This artistic decision by Walley-Beckett just shows us what Montgomery let her own readers assume. Consider this passage from the book, which I think served to inform the showrunner’s goals: “Marilla guided the sorrel abstractedly while she pondered deeply. Pity was suddenly stirring in her heart for the child. What a starved, unloved life she had had – a life of drudgery and poverty and neglect; for Marilla was shrewd enough to read between the lines of Anne’s history and divine the truth.”

Here’s what this adaptation made me realize: Light isn’t so notable unless we’re aware of the creeping darkness around the edges. The grit only makes the humorous moments more memorable, more earned. Anne’s hopeful outlook is radical considering her upbringing. Far from dragging a beloved heroine through the mud, illuminating the gritty details of Montgomery’s classic allows the show to achieve an emotional impact that resonated with me.

The second thing I realized was that I’d always judged Montgomery’s work by the beloved, saccharine 1985 classic miniseries instead of the other way around.  Most dramatic revisions of Anne of Green Gables focus on the positive, without recognizing what it’s reacting to, or why it’s important.

Anne With an “E” doesn’t shy away from hard questions, and I love it for that. It’s the adaptation I didn’t know I wanted, and it will renew in viewers an appreciation for  the original source material.

 

Writing Stories That Aren’t Boring

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Ready for this? This is what a story needs to keep the reader interested:

1. Main character is in trouble right away, and we care! Oh no! How will this be resolved?

2. Main character tries to fix her situation, but everything she does makes it worse. Oh man!

3. Lowest Low: Everything looks hopeless for the main character.

4. Highest High: The misfortunes that befell the main character have taught her how to personally overcome the opposition.

Since I know this, why is writing a novel so hard? I feel like I’m in a jungle hacking down vines to make a path, and now I’m lost and have to wee and fire ants are swarming at my ankles and I’m crying while chewing on tree bark.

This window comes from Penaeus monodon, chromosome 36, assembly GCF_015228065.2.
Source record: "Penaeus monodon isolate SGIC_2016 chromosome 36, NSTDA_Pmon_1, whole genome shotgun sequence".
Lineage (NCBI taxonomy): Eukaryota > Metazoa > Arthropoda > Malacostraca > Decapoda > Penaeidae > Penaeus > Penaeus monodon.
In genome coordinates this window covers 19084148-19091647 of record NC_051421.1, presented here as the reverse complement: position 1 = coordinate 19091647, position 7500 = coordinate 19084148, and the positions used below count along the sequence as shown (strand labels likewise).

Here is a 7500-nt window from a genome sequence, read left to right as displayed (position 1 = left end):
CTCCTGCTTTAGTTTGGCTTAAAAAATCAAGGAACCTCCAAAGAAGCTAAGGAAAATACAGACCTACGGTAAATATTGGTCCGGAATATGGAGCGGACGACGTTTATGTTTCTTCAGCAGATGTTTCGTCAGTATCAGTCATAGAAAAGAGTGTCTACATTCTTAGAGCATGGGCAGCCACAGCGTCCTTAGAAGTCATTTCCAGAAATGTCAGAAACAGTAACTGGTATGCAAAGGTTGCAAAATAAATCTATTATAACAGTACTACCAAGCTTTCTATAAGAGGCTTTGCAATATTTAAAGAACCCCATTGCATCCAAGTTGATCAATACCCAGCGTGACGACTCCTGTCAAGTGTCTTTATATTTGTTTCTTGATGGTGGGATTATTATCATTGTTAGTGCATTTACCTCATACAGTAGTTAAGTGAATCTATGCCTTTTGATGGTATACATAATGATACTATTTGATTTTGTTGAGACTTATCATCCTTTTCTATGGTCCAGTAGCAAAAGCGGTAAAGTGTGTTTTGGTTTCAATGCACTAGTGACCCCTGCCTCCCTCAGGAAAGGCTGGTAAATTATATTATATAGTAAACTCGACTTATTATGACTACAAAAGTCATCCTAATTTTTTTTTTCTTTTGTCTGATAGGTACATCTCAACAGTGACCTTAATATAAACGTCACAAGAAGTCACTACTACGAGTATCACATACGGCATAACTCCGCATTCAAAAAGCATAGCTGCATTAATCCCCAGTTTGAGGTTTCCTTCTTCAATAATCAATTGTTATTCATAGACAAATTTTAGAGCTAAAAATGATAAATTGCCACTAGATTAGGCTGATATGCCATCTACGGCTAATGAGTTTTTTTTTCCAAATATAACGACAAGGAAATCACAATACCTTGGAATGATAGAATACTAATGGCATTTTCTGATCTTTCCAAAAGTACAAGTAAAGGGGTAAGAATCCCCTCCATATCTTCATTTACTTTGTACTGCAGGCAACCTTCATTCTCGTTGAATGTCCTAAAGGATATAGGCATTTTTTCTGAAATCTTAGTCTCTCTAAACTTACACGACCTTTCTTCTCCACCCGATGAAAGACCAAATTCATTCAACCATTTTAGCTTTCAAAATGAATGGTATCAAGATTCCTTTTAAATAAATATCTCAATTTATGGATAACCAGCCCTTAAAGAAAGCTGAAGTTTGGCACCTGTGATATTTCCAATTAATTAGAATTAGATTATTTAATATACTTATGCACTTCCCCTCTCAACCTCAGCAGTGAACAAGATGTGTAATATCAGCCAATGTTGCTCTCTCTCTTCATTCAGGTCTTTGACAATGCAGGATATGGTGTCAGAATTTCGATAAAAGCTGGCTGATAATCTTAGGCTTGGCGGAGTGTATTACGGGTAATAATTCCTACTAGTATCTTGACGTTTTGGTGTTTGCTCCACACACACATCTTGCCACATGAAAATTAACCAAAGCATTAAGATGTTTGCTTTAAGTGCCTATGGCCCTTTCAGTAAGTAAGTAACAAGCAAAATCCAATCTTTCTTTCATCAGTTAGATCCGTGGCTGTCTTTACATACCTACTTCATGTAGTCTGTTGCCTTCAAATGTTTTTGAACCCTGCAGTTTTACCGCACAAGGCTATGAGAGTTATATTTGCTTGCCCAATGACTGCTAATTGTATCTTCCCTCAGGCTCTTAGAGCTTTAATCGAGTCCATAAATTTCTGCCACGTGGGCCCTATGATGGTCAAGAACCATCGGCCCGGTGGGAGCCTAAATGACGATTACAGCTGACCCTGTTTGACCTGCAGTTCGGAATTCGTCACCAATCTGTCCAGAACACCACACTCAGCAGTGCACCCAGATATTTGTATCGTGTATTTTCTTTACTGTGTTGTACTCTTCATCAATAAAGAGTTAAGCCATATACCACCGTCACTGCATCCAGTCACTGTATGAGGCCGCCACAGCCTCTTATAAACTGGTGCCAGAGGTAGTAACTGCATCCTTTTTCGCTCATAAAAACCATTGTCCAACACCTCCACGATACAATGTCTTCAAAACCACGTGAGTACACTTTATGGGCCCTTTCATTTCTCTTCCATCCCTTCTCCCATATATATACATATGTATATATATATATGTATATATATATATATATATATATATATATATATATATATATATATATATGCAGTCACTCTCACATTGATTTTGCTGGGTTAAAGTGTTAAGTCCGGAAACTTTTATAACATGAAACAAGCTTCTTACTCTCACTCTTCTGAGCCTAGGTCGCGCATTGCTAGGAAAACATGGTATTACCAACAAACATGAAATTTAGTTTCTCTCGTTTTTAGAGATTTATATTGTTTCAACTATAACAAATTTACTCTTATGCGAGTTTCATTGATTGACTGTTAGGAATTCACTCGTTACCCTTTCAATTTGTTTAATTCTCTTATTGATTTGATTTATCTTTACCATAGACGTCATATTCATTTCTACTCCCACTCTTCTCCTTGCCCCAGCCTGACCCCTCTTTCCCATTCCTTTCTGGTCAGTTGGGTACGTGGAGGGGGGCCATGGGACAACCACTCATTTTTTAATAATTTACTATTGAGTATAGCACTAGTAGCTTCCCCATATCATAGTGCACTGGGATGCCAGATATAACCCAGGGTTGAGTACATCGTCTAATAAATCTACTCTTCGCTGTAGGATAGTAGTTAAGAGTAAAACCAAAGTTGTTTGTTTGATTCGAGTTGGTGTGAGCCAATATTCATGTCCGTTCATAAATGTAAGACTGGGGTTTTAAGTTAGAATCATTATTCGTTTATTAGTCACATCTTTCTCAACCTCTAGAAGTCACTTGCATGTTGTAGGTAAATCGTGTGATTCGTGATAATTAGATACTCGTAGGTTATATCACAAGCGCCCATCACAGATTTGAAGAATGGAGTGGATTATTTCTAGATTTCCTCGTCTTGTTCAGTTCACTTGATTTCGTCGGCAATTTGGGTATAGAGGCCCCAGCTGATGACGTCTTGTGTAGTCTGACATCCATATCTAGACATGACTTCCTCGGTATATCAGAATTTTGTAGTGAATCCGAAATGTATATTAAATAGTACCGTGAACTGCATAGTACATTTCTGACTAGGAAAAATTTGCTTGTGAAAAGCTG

Guess I’ll write a fight scene till I figure it out.

 

 

 

Tolkien Would Have Hated the LOTR Movies

Art produces secondary belief , and story-making is the highest form of art. It’s not about bewitchment or delusion, but, as Tolkien says, “[it seeks] shared enrichment, not [slavery.]”TOLKIEN

We love movies. Blockbuster after blockbuster punching our eyeballs, and we don’t have to do any work for it. Just sit there and let the colors and the noise and the nonsense pummel you. Tolkien states in his essay on Fairy-Stories that drama is a bogus, substitute magic. “A visible and audible presentation of imaginary men in a story. That is in itself an attempt to counterfeit the magician’s wand.”

Sorry, Elijah Wood! You may have nice, expressive eyes but you contributed to a medium that Tolkien describes as de facto flawed.

So what do we do about this? Are all movies, and all scriptwriters just doomed to occupy the lowest levels of story-making? To languish in the lowest levels of Dante’s Heaven (or Hell?) What are the reasons Tolkien gives for this? Pure story-making, he thinks, is different than stage-plays (or movies) because they focus on characters instead of things. This is a key distinction he is making: writers have to think through their characters to give a story verisimilitude, but Tolkien wants the setting to be a character too. Care about the trees, the grass, the roads and the skies. This doesn’t mean that Fantasy is only about being fanciful, rather it is about truth. It’s not enough to tell a reader that the your world has pink grass unless you have a reason for it. “The keener and cleverer is the reason, the better fantasy it will make.”

The best television I have ever watched, now that it comes to mind, are stories that try to give a place a personality. The first season of True Detective does this, as does FX’s first season of Fargo. These stories are not Fantasy; rather tales about the human condition contending with a world that is mostly absurd and hostile. Tolkien might approve of the way in which well-don detective stories invite viewers to participate in catharsis, and then re-orient their view of life after being pushed to the edge of the surreal.